top of page
  • Writer's pictureStephanie Lai

The Growth of Carbon Credit Tokens

by Stephanie Lai on 14/11/22

Image source: Wix Media


Each Carbon Credit represents a tonne of carbon dioxide removed from the atmosphere, and is purchased by companies that are endeavouring to offset their carbon emissions to meet their declared commitments to reduce greenhouse gas emissions. With the rise of non-fungible tokens, carbon credits have been tokenised as a digital version of the credit that can be purchased by an individual. However, despite the growth of carbon credit tokens amidst the uptake of NFT, greenwashing persists in the sector.

Understanding Carbon Credit Tokens:

Carbon credit tokens have been de rigeur as a way of incorporating blockchain technology into better environmental practices, as regions, and nations are increasingly monitoring their carbon footprint. A range of carbon credit tokens have been launched, including JustCarbon JCR’s and Moss.Earth;s MCO2x, with an anticipation of more being launched in the near future due to the World Bank encouraging a wider uptake of them to their potential of having high integrity. The uptake of carbon credit tokens is also being enhanced as the market has received a large amount of funding for exploration by large banks, including NatWest who is working alongside other institutions to develop ‘Carbon place’ which ameliorates the traceability of the transactions and history of certified carbon credit tokens that are on the market.

However, the risk of greenwashing persists within the sector, this is when an activity is inaccurately presented as environmentally beneficial. This is especially as there is sometimes limited transparency of the history of ownership of carbon credit tokens, suggesting that it is easier to manipulate the extent of their sustainability, worsening a buyer's ability to gauge how precisely beneficial the credit is to the environment. Moreover, the anonymous nature of blockchain can allow firms to conceal if their tokens are from a singular project, or a variety of projects of varying benefit to the environment, increasing the risk of greenwashing if the token consists of numerous projects.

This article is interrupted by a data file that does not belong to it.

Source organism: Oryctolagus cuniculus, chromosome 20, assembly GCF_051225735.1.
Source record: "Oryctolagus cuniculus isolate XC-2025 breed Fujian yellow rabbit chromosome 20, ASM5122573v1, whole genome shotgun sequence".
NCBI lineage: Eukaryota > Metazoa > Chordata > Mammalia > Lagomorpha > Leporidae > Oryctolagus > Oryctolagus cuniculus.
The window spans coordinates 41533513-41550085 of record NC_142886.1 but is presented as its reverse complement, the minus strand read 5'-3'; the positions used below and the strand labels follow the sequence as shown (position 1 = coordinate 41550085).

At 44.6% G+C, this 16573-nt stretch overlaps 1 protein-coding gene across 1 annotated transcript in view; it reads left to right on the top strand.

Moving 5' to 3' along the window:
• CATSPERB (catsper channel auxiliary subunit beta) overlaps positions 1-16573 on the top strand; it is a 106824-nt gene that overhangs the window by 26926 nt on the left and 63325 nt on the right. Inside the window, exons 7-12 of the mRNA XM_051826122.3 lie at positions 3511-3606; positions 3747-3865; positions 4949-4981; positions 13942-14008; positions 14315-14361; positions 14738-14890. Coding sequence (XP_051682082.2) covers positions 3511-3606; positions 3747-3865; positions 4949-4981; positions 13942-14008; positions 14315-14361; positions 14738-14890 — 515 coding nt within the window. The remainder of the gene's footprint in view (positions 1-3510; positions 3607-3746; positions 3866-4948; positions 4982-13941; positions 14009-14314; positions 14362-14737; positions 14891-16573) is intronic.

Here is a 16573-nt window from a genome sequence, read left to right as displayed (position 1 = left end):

Impact for society:

The increased use of carbon credit tokens ultimately benefits society as they are a form of carbon offsets, however, this is limited by potential greenwashing, as previously mentioned. For example, the misleading nature of carbon credit tokens is clear in 2021 when a British oil exploration firm and tech start up, Carbonbase, collaborated to stop the extraction of oil in a region of Greenland by purchasing a license to explore the area to keep the oil in the ground and monetise with NFTs the oil. However, Carbonbase discovered that Greenland has never produced oil, highlighting a large flaw in the proposed business venture that could have led to greenwashing accusations. This demonstrates the prevalent disconnect between the environment and technology sectors creating instability in carbon credit tokens that must be improved.

Impact for the private sector:

Carbon credit tokens provide opportunities for the private sector, as in banking they allow for a new method of cash management for firms within the corporate bank division. Moreover, as from 2023 onwards, firms in the UK must provide a plan on how they will achieve net zero by 2050, carbon credit tokens are an alternative method to purchasing carbon offsets while firms transition to more environmentally friendly behaviours.

However, firms must recognise greenwashing as a risk, which persists in all carbon tokens whether they are tokenized or not, as if the carbon credits purchased are greenwashed, their plans to decarbonise may be largely impacted, causing a change to their production if they need to become environmentally-friendly faster. Moreover, the uptake of carbon credit tokens by private firms must consider their use of blockchain which may have a potentially large carbon footprint that occurs from the large amount of power it takes to store and run them.

Future developments:

The carbon credit token market is growing rapidly, especially amidst the growth of the use of blockchain online in the forms of NFT’s and through the metaverse. It provides an exciting way to engage more people into decarbonising the planet which can greatly aid regions in achieving their decarbonisation goals. However, as explored in this article there is a persisting threat of greenwashing which can occur in carbon credit tokens, although this can potentially be mitigated by more stringent guidelines and independent professional verification.

13 views0 comments


bottom of page